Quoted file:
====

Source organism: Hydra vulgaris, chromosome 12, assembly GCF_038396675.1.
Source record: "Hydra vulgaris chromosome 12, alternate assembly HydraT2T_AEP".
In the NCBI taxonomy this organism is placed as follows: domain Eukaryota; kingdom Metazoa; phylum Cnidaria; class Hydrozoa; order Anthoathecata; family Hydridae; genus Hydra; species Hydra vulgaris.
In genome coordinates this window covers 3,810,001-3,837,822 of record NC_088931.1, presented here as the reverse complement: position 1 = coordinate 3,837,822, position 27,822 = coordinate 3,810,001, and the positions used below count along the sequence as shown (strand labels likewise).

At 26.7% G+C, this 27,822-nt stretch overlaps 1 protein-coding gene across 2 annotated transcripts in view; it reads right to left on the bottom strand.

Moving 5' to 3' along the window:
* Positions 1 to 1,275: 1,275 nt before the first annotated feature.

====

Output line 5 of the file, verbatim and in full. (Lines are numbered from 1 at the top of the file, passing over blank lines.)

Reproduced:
At 26.7% G+C, this 27,822-nt stretch overlaps 1 protein-coding gene across 2 annotated transcripts in view; it reads right to left on the bottom strand.